Short-term savings have produced long-term consequences for contract workers across the nation as employers effectively wiggled out of employer commitments to employees by leveraging the freemium and market undercut models, a strategy exclusively available to the wealthy.

The micropayment solution

A possible solution to these societal challenges is the rise of a micropayment-based economy.

The strategy is to make the consumer the source of revenue so that the interests of the company and the user are not at odds.

A micropayment economy makes the consumer the revenue source.

If the consumer is the revenue source, the business’s loyalty will follow suit. It will have vested interest in acting in good faith toward the users – not of a third-party revenue stream with conflicting interests.

Micropayments were considered in the early days of consumer internet adoption

The freemium model, one that asymmetrically benefits the wealthy, rose to prominence with the rise of the internet.

However, early internet pioneers considered micropayments in an effort to curtail adverse third-party interference with what the internet had to offer.

The 90s were the decade in which personal computers started entering American households at scale. In 1990, less than 16% of households had personal computers; by 1997, almost 35% did.

In 1992, a fleshed out whitepaper published by computer scientists Cynthia Dwork and Moni Naor outlined a form of micropayment system for emails.

They proposed introducing what amounted to a micropayment per email. If the sender was on the recipient’s list of contacts, they could bypass the computational processing fee. However, a per-email cost would significantly curtail spam senders and put financial incentive behind being thoughtful about who was sending what.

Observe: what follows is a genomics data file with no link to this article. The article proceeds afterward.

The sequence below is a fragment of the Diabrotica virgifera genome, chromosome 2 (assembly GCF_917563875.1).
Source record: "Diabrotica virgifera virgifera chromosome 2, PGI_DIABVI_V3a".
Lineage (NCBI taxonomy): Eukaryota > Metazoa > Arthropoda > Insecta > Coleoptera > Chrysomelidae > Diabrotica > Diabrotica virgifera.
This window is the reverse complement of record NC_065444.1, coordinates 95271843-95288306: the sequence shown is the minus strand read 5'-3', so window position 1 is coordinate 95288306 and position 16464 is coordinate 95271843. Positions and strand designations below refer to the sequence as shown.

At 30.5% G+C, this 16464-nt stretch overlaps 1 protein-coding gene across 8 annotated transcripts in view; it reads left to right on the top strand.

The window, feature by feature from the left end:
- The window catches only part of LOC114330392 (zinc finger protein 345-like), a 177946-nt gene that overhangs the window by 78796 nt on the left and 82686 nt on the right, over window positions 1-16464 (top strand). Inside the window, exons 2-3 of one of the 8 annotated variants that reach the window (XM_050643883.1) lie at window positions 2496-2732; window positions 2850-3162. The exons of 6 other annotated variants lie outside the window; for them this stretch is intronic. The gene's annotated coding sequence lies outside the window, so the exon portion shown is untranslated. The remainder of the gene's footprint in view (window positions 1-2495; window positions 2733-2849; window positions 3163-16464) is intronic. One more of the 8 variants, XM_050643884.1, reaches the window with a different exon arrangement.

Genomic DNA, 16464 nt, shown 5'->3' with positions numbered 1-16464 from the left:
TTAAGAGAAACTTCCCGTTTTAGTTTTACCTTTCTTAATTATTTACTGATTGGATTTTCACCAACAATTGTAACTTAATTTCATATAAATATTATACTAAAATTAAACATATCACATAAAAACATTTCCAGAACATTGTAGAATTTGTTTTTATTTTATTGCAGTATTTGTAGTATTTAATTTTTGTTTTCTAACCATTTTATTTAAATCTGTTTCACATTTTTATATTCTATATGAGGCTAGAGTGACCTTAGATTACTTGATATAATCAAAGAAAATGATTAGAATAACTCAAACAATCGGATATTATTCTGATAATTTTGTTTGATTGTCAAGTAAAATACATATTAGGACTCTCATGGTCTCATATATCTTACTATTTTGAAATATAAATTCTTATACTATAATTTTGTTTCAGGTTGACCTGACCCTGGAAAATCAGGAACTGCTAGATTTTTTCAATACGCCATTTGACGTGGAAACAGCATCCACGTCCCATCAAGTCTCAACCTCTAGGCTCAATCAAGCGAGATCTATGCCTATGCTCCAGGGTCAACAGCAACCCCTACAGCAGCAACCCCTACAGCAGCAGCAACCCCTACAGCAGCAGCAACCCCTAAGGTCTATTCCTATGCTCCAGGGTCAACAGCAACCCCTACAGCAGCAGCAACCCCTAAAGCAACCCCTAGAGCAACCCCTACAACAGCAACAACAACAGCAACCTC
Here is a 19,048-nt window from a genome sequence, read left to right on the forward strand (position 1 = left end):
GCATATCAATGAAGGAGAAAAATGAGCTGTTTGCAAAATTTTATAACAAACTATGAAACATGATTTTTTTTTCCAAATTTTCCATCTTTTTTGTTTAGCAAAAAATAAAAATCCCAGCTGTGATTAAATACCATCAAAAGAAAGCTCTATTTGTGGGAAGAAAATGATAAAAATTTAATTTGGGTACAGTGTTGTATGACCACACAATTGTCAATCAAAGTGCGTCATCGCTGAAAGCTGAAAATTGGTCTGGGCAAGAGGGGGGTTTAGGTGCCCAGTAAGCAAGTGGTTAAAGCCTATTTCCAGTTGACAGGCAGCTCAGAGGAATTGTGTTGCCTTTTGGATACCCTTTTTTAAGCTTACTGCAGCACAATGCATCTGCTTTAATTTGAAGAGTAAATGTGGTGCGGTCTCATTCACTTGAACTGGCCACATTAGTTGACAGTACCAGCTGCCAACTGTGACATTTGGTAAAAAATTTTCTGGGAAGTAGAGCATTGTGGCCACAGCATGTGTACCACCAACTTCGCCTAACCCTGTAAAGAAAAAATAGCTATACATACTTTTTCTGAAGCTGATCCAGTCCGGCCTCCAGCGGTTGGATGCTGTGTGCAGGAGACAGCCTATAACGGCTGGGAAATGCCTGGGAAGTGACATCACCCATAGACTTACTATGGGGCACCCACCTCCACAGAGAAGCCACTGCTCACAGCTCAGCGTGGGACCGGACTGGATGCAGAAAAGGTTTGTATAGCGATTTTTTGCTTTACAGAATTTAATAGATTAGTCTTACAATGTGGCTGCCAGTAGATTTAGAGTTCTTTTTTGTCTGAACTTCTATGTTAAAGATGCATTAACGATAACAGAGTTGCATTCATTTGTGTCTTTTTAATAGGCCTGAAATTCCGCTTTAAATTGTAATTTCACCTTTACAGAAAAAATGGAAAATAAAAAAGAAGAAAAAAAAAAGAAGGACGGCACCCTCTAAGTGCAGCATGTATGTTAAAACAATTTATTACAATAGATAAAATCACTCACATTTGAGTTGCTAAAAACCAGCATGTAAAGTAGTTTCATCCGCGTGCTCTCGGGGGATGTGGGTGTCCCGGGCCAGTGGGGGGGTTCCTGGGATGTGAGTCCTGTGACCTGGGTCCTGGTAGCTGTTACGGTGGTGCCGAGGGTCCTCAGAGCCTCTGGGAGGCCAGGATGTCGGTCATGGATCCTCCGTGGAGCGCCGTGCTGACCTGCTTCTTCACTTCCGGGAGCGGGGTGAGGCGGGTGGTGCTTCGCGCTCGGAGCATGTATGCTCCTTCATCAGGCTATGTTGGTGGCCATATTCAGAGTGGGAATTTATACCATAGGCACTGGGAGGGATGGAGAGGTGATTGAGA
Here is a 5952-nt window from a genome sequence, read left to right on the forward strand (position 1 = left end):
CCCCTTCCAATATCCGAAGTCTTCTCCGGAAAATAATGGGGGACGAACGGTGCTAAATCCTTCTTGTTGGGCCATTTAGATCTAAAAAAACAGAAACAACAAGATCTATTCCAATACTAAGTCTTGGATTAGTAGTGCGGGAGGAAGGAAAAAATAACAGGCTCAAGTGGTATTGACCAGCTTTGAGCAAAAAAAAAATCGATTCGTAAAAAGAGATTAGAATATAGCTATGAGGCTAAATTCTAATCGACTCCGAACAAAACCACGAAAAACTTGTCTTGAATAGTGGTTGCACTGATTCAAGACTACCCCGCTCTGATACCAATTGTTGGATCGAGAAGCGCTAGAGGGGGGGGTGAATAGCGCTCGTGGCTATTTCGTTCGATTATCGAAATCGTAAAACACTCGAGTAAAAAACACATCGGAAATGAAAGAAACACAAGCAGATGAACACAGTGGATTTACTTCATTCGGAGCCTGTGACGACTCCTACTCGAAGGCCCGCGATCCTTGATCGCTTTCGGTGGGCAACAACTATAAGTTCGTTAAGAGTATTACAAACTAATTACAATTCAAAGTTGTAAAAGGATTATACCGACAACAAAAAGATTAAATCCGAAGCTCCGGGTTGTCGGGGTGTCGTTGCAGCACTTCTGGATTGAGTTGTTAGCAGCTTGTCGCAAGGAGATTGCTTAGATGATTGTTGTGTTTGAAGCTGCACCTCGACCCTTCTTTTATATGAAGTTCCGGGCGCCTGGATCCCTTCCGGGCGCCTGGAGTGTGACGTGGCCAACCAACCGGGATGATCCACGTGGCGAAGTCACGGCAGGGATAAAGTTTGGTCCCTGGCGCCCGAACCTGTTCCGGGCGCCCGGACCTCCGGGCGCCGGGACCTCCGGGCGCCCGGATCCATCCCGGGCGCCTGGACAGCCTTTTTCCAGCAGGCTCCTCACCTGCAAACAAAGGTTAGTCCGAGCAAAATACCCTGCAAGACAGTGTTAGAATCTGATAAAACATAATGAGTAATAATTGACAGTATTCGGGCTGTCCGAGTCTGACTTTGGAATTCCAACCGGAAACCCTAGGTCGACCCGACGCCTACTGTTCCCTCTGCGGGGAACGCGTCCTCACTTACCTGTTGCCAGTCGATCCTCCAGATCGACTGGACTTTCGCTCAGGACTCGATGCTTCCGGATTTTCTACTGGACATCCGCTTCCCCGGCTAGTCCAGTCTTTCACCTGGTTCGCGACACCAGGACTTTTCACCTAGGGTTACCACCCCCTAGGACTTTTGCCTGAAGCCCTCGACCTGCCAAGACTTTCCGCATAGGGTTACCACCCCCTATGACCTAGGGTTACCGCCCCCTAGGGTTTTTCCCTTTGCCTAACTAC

Importantly, these per-email processing fees would be manageable to almost all users for personal use, therefore, not be financially restrictive in nature.

“…we propose a system that imposes another type of cost on transmissions. These costs will deter junk mail but will not interfere with other uses of the system. The main idea is for the mail system to require the sender to compute some moderately expensive, but not intractable, function of the message and some additional information. Such a function is called a pricing function.

Though the paper made its rounds in computer engineering circles, ultimately, the proposal was left on the shelf.

A few years later, in 1997, cryptographer Adam Back sent an email with a similar theme: By adding a computational processing requirement (another form of micropayment, as computational power carried expenses) to digital communications, they would put “….spammers out of business overnight, as 1,000,000 x 20 = 100 MIP years which is going to be more compute than they’ve got.”

Back’s 2002 follow up paper describes further applications of “CPU cost-functions,” which he called hashcash. Interestingly, the ideas in Back’s hashcash whitepaper were later cited in Satoshi Nakamoto’s Bitcoin whitepaper. The computational processing cost function is the underlying mechanism for how Bitcoin is mined.